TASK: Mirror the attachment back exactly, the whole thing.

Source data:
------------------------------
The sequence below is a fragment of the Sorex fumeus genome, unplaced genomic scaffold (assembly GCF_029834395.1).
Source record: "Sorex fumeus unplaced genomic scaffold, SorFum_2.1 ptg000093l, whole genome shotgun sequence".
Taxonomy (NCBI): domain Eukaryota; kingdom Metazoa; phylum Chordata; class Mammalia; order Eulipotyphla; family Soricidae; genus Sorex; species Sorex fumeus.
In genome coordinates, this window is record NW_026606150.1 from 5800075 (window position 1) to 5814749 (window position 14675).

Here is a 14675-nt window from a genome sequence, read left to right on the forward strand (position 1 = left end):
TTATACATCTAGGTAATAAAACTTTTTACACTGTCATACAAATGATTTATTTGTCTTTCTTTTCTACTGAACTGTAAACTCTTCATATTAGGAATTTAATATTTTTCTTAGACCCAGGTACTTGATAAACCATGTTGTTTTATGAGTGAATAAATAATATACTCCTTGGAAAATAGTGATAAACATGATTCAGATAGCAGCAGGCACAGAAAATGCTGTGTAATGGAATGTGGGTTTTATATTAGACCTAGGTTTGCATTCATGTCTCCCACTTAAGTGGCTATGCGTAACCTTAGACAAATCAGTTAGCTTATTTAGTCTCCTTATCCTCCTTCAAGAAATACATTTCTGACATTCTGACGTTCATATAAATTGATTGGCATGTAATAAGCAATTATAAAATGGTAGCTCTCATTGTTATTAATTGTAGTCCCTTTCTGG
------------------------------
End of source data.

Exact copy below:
The sequence below is a fragment of the Sorex fumeus genome, unplaced genomic scaffold (assembly GCF_029834395.1).
Source record: "Sorex fumeus unplaced genomic scaffold, SorFum_2.1 ptg000093l, whole genome shotgun sequence".
Taxonomy (NCBI): domain Eukaryota; kingdom Metazoa; phylum Chordata; class Mammalia; order Eulipotyphla; family Soricidae; genus Sorex; species Sorex fumeus.
In genome coordinates, this window is record NW_026606150.1 from 5800075 (window position 1) to 5814749 (window position 14675).

Here is a 14675-nt window from a genome sequence, read left to right on the forward strand (position 1 = left end):
TTATACATCTAGGTAATAAAACTTTTTACACTGTCATACAAATGATTTATTTGTCTTTCTTTTCTACTGAACTGTAAACTCTTCATATTAGGAATTTAATATTTTTCTTAGACCCAGGTACTTGATAAACCATGTTGTTTTATGAGTGAATAAATAATATACTCCTTGGAAAATAGTGATAAACATGATTCAGATAGCAGCAGGCACAGAAAATGCTGTGTAATGGAATGTGGGTTTTATATTAGACCTAGGTTTGCATTCATGTCTCCCACTTAAGTGGCTATGCGTAACCTTAGACAAATCAGTTAGCTTATTTAGTCTCCTTATCCTCCTTCAAGAAATACATTTCTGACATTCTGACGTTCATATAAATTGATTGGCATGTAATAAGCAATTATAAAATGGTAGCTCTCATTGTTATTAATTGTAGTCCCTTTCTGG